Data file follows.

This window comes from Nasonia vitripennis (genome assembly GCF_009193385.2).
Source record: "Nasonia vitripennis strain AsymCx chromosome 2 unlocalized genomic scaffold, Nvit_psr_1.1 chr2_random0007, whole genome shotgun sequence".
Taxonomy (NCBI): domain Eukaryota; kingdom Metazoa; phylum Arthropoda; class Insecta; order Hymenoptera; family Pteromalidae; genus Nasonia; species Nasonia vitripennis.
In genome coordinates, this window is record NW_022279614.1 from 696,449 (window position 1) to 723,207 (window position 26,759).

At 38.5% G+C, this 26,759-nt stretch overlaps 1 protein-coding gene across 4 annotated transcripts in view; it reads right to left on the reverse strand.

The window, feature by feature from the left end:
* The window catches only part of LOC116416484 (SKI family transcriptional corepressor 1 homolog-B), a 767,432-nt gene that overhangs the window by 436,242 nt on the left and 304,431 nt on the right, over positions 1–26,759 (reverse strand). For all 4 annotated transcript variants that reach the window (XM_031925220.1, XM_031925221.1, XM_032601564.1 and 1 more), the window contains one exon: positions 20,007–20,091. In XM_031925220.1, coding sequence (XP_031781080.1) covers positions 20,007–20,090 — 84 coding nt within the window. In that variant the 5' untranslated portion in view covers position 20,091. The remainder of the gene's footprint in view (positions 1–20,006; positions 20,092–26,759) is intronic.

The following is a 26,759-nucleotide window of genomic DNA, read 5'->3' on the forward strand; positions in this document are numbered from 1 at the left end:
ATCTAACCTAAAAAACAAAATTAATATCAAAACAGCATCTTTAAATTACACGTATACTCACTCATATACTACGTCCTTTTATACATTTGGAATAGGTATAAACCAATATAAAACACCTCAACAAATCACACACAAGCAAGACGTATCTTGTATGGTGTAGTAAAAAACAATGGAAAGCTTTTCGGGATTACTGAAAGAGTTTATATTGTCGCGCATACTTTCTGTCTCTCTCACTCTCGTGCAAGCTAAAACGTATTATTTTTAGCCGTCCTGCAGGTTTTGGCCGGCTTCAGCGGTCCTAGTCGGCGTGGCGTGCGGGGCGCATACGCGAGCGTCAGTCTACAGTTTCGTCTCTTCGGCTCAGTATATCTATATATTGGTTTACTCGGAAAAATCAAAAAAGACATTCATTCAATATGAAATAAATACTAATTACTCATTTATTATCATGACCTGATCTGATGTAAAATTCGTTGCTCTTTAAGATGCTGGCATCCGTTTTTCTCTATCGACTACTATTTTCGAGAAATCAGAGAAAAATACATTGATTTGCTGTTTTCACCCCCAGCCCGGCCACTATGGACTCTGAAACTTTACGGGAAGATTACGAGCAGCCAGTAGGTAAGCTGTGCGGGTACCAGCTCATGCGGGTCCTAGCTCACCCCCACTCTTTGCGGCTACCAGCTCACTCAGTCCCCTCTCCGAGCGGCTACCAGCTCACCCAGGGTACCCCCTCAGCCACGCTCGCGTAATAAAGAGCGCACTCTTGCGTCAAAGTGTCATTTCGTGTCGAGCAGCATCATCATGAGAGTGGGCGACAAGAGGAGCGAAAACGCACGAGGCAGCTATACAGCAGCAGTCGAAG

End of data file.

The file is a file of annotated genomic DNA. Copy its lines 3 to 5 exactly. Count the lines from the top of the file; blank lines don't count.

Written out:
Taxonomy (NCBI): domain Eukaryota; kingdom Metazoa; phylum Arthropoda; class Insecta; order Hymenoptera; family Pteromalidae; genus Nasonia; species Nasonia vitripennis.
In genome coordinates, this window is record NW_022279614.1 from 696,449 (window position 1) to 723,207 (window position 26,759).

At 38.5% G+C, this 26,759-nt stretch overlaps 1 protein-coding gene across 4 annotated transcripts in view; it reads right to left on the reverse strand.